First, a health inspector spotted several suitcases. Then she noticed an unusual stash of clothing, food and bedding. A young woman who was supposed to be a massage therapist spoke little English and seemed unusually nervous.
The inspector reported her findings to police. They would eventually learn that her suspicions were right: The women were not just employees: They were living in the day spa, sleeping on massage tables and cooking meals on hot plates in the back. Some of them had had their passports confiscated.
Beyond the lurid celebrity connection, however, lies the wretched story of women who police believe were brought from China under false promises of new lives and legitimate spa jobs. Instead, they found themselves trapped in the austere back rooms of strip-mall brothels — trafficking victims trapped among South Florida’s rich and famous.
“I would never consider them prostitutes — it was really a rescue operation,” the sheriff said, training his anger at the men whose demand for sex kept the massage parlors in business. “The monsters are the men,” he added.
So the male customers are “monsters”. What about the folks who actually managed the “human trafficking”? It turns out that they were neither male nor monsters:
Sheriff Snyder said investigators, who worked with Immigration and Customs Enforcement, estimated the trafficking ring to be a $20 million international operation. Men paid between $100 and $200 for sex, the sheriff said; between $2 million and $3 million have been seized in Florida, he said, including a safe stuffed with Rolex watches.
In addition to arresting men ranging in age from their 30s to at least one in his 80s, police charged several women who appeared to be overseeing the operation with racketeering, money laundering and prostitution.
What is the root of the problem?
State Attorney Dave Aronberg of Palm Beach County, whose office leads a human trafficking task force with the F.B.I., said trafficking foreigners to work in places like massage parlors can be more difficult to root out than trafficking, for example, American girls who are recruited in person or online.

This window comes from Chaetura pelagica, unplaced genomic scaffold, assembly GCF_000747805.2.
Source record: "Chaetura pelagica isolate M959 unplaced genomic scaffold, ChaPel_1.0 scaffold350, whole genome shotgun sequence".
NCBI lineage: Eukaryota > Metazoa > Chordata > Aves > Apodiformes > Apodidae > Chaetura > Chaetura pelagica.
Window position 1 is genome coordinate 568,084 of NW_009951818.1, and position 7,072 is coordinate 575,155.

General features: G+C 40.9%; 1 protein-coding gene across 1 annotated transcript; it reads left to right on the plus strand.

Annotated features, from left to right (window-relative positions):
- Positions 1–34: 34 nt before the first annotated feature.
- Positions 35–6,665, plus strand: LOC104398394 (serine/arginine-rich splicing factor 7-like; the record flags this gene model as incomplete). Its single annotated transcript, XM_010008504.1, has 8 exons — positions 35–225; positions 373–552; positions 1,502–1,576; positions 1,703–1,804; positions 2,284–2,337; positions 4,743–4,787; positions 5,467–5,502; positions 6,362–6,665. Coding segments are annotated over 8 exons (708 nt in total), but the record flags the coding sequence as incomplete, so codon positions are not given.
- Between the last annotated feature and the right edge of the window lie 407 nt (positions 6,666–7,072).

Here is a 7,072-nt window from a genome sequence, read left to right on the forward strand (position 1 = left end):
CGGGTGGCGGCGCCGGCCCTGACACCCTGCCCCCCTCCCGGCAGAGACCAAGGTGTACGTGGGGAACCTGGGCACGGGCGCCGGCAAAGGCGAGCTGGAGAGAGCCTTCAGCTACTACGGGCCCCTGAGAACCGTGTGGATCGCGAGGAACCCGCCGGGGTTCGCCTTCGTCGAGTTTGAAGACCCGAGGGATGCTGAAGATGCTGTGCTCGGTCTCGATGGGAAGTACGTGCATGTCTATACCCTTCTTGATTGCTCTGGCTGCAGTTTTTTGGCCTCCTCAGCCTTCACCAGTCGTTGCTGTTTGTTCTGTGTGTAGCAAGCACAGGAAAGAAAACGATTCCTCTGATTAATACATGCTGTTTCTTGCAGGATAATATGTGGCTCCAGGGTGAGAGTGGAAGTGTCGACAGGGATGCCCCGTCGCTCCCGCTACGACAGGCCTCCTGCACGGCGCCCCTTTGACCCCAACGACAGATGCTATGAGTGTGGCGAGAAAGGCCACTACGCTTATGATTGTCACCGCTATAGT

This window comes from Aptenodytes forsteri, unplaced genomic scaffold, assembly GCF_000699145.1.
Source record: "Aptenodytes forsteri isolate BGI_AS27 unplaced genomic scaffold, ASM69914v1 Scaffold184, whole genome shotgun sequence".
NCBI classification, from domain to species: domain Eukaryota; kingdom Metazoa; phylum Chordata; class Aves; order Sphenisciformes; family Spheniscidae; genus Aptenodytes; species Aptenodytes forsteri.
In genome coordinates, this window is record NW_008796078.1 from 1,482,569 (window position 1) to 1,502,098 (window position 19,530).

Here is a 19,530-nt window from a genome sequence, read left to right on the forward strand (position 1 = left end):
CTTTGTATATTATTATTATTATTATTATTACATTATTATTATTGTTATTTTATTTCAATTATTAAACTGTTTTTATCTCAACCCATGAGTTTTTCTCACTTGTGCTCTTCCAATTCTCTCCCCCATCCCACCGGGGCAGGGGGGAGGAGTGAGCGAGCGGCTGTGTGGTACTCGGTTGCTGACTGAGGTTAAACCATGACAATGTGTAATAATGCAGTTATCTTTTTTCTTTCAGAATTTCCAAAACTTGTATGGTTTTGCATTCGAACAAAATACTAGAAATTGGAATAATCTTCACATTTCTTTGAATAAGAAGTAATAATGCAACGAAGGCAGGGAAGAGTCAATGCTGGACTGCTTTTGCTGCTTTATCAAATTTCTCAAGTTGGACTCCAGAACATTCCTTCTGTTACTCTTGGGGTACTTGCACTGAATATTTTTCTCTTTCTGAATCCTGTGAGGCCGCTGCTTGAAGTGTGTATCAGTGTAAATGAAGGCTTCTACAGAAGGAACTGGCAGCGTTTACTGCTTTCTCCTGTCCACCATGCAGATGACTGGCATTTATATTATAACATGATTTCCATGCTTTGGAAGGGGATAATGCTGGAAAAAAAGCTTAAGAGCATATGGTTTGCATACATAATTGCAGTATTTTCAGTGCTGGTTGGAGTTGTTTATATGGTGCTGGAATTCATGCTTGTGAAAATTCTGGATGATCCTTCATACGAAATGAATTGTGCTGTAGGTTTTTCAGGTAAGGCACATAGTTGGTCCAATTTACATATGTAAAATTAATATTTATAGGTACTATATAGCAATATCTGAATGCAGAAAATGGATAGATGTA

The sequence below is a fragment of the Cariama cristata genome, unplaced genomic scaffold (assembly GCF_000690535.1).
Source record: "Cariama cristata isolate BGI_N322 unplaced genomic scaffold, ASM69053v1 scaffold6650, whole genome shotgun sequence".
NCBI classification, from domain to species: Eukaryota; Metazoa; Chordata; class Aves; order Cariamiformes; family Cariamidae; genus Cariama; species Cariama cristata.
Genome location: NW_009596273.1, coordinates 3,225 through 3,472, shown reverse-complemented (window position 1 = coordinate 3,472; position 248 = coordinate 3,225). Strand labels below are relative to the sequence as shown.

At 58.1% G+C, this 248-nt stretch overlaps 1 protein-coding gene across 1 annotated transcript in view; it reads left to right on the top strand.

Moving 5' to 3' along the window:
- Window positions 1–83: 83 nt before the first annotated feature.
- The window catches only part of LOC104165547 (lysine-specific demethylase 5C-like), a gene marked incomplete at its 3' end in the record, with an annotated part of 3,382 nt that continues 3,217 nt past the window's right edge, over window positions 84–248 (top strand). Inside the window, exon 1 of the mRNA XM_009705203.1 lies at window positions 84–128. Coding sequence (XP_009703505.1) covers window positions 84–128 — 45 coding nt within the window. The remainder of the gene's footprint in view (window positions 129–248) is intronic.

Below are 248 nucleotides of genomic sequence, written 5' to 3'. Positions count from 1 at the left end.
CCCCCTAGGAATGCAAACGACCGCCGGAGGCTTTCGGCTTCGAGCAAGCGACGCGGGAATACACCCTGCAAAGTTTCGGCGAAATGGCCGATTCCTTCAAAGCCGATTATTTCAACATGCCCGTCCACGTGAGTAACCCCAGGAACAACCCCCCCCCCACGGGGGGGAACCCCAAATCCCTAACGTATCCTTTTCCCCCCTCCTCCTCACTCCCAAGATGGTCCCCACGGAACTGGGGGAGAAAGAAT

So the Times would suggest that we vote for politicians who promise to make it more difficult for people to get into the U.S. (e.g., with a wall along the southern border and restrictions on via tourist and work visas for folks who arrive by air)?
[Note that immigrants in the commercial sex industry are referred to by the Times as “prostitutes,” but when American women work in this industry they are “sex workers” (example).]
Also fun from the front page today: “The Power of a $15 Minimum Wage: Research has found that a living wage is an antidepressant, a sleep aid and a stress reliever. And that’s not all.” (full article) But how is $15/hour a “living wage”? A full-time worker would need to earn closer to $45/hour to be over the income limit for subsidized public housing in NYC (family of 4) and maybe $50/hour to pay for Obamacare insurance without a taxpayer subsidy. The article opens with a young immigrant from Guatemala who has earned permanent residency (Green Card), but whose skills are insufficient to command more than minimum wage. What will happen to him when he is older and less productive and it is illegal for anyone to hire him at less than $20 or $25/hour (or whatever the minimum wage is then)? The photo shows that he is well on his way to obesity and type 2 diabetes. SSDI?